Tuesday July 17th, Hylke will be presenting her forthcoming paper about the ‘Arabian Improvement Theory’ at the World Congress for Middle Eastern Studies at the University of Seville, organised by Three Cultures of the Mediterranean Foundation.
How an Oriental warhorse became a European trophy horse: The Arabian Improvement theory.
The Arabian horse is one of the most popular breeds in the world, and generally quoted to be one of the oldest and purest breeds. The Arabian is also said to have influenced the development of nearly every modern light horse breed and although the contact between Arab and European cultures predates the 19th century in which many modern breeds were first defined, most of the circulating general knowledge on origin and history of the Arabian horse stems from Orientalist writings. Remarkably the Arabian horse was not considered superior to other breeds until the end of the 18th century, when the European interest in the Orient begins to bloom and the current assumption that the Arabian horse is superior to most other breeds starts to prevail. However very little academic research has been done into the sudden change in European attitude towards Arab equestrian culture and auxiliary horses, or, the motive for the seemingly abrupt transition of the Arabian horse from Oriental warhorse to a European trophy horse.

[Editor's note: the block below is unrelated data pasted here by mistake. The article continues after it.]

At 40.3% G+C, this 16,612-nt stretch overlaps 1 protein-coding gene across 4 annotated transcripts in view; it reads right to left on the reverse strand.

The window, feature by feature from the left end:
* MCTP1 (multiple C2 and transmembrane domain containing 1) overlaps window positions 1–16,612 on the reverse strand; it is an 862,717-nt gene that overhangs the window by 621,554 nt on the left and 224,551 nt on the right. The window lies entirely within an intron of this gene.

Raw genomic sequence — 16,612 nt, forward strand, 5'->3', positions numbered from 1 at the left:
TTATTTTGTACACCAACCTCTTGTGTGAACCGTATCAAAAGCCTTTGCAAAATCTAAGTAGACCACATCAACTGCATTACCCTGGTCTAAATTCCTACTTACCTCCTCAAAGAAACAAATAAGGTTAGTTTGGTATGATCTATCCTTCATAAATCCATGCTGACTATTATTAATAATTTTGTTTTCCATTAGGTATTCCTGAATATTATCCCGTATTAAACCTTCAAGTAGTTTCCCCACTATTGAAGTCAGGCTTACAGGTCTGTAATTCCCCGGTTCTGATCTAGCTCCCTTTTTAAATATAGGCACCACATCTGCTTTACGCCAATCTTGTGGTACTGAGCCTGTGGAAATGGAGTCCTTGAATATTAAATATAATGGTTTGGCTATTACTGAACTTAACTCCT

This paper will analyse the process of the Arabian horse climbing to its current superior status in European equestrian culture and subsequent impact on general knowledge. Examining Orientalist writings that portray the Arabian horse as superior to European breeds, this paper will investigate probable factors that may have played a part in the change in status of the Arabian horse from Oriental warhorse to a European trophy horse.